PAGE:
Search Images Maps Play YouTube News Gmail Drive More »
Sign in
Screen reader users: click this link for accessible mode. Accessible mode has the same essential features but works better with your reader.

Patents

  1. Advanced Patent Search
Publication numberUS6891944 B1
Publication typeGrant
Application numberUS 09/657,917
Publication dateMay 10, 2005
Filing dateSep 8, 2000
Priority dateSep 10, 1999
Fee statusLapsed
Publication number09657917, 657917, US 6891944 B1, US 6891944B1, US-B1-6891944, US6891944 B1, US6891944B1
InventorsDavid Matthew Smith
Original AssigneeDavid Matthew Smith
Export CitationBiBTeX, EndNote, RefMan
External Links: USPTO, USPTO Assignment, Espacenet
System and method of autodialing for long-distance access
US 6891944 B1
Abstract
A telephone accessory that is connected to a subscriber's telephone line as an extension, and monitors the line for the initiation of a call from any telephone set. The invention detects a call initiation by determining that a telephone set has seized the line without ring voltage being present immediately beforehand. If the first digit dialed by the subscriber is a “1”, the invention immediately dials the remainder of a long-distance access code, without the initial “1”, followed by a “1” which signifies a long distance number. This burst of dialed digits takes a short time, after which the subscriber continues to dial the area code and number as normal. The effect for the subscriber is to manually dial a normal long ditance nimber as 1+area code+number, while this invention takes advantage of the fact that long distance access codes begin with “1” and automatically inserts the desired code.
Images(7)
Previous page
Next page
Claims(17)
1. A method for automatically dialing a predetermined access digit or string of digits on a telephone network by an automatic dialing device, said automatic dialing device having connectivity to the telephone network, said method comprising the steps of:
receiving a first digit by said automatic dialing device from a telephone network, said automatic dialing device having a parallel electrical connection with the telephone network;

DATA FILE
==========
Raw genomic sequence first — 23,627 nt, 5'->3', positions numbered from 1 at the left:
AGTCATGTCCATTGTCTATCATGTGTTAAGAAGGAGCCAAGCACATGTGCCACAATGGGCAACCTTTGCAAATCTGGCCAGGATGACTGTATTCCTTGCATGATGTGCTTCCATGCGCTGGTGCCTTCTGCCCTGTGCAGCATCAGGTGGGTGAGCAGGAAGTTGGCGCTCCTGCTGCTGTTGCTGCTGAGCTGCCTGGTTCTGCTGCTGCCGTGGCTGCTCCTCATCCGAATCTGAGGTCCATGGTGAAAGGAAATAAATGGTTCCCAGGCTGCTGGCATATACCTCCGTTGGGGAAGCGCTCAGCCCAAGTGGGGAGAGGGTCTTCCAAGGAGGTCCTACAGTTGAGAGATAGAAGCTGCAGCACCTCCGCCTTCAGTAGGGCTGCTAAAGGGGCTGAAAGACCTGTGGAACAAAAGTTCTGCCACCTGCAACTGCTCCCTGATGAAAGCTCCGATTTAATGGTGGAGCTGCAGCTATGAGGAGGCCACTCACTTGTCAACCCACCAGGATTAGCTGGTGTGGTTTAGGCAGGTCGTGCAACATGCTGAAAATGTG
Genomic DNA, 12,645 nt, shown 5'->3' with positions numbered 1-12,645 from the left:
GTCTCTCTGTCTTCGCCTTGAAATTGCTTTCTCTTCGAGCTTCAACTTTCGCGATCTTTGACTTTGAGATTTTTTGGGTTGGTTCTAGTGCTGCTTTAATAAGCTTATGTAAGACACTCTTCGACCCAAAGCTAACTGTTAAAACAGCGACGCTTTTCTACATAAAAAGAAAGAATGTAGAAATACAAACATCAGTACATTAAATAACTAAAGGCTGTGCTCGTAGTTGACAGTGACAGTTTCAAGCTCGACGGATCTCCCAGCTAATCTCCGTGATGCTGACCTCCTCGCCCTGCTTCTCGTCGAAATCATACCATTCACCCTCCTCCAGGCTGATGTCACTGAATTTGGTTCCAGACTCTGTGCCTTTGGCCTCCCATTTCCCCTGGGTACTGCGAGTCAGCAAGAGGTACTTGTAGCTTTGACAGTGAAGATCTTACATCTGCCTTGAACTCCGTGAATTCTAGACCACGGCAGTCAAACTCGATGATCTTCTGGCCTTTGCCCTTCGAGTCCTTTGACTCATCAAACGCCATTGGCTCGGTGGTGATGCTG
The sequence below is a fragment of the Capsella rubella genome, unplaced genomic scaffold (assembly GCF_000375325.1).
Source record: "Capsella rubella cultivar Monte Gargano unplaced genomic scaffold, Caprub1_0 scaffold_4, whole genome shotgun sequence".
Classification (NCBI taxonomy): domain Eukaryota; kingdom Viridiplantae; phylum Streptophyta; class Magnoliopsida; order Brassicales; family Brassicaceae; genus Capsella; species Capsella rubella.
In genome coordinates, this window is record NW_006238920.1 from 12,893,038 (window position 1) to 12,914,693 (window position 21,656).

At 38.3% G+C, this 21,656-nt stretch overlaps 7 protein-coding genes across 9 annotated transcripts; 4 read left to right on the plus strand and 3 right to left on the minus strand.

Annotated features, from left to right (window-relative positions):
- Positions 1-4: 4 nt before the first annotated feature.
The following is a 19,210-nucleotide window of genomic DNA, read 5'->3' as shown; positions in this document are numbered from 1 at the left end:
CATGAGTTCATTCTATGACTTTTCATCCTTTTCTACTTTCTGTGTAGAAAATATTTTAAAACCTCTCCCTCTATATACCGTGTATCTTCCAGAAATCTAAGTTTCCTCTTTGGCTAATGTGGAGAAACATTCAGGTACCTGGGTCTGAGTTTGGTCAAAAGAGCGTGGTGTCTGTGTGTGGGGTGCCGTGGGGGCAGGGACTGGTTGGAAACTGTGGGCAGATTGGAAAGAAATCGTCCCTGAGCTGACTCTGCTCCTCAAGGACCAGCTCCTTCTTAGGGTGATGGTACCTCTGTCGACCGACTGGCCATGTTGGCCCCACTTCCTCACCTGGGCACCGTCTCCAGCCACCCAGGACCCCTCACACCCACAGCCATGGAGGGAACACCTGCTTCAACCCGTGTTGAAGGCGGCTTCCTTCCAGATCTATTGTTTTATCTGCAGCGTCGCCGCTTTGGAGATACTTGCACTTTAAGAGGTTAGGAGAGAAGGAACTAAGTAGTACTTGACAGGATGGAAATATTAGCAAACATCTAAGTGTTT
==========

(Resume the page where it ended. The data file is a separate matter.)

decoding a digit value of said first digit;
waiting for a predetermined digit interval of time for reception of a subsequently received second digit from said telephone network;
automatically dialing onto said telephone network a predetermined access digit or string of digits if said predetermined digit interval time is elapsed prior to reception of said the second digit, such that said access digit or string of digits is automatically dialed following completion of the first received digit and prior to reception of subsequently received digits; and
measuring the duration of said first digit prior to automatically dialing said access digit or string of digits, and aborting said step of automatically dialing the access digit or string of digits if the measured duration of the first digit exceeds a predetermined maximum value.
2. The method for automatically dialing a predetermined access digit or string of digits on a telephone network by an automatic dialing device as set forth in claim 1 further comprising the step of providing a parallel electrical connection between said automatic dialing device and a telephone network such that said received firth digit may originate from any device connected to send telephone network such as telephones, modems, and facsimile machines.
3. The method for automatically dialing a predetermined access digital or string of digits on a telephone network by an automatic dialing device as set forth in claim 1 wherein said step of receiving a first digit further comprises controlling power modes of portions of and devices within said automatic dialing device such that upon detection of a transient voltage within said telephone network, said portions of and devices within the automatic dialing device are turned on.
4. The method for automatically dialing a predetermined access digit or string of digits on a telephone network by an automatic dialing device as set forth in claim 1 wherein said step of decoding a digit value of said first digit further comprises disabling automatic dialing of an access digit or string of digits if said decoded digit value is equal to any other value than 1.
5. The method for automatically dialing a predetermined access digit or string of digits on a telephone network by an automatic dialing device as set forth in claim 1 further comprising the step of controlling power modes of portions of and devices within said automatic dialing device such that upon completion of dialing said access digit or string of digits, said portions of and devices within the automatic dialing device are turned off.
6. The method for automatically dialing a predetermined access digit or string of digits on a telephone network by an automatic dialing device as set forth in claim 1 further comprising the step of controlling power modes of portions of and devices within said automatic dialing device such that upon reception of a subsequent second digit from said network prior to completion of the step of waiting for a predetermined digit interval time, portions of and devices within the automatic dialing device are turned off thereby aborting the step of automatically dialing the access digit or string of digits.
7. A computer-readable media containing computer code for automatically dialing a predetermined access digit or string of digits on a telephone network by an automatic dialing device, said automatic dialing device having a parallel electrical connectivity to the telephone network and a processor capable of executing computer code, said computer code when executed by said processor causing the automatic dialing device to perform the steps of:
receiving a first digit by said automatic dialing device from a telephone network;
decoding a digit value of said first digit;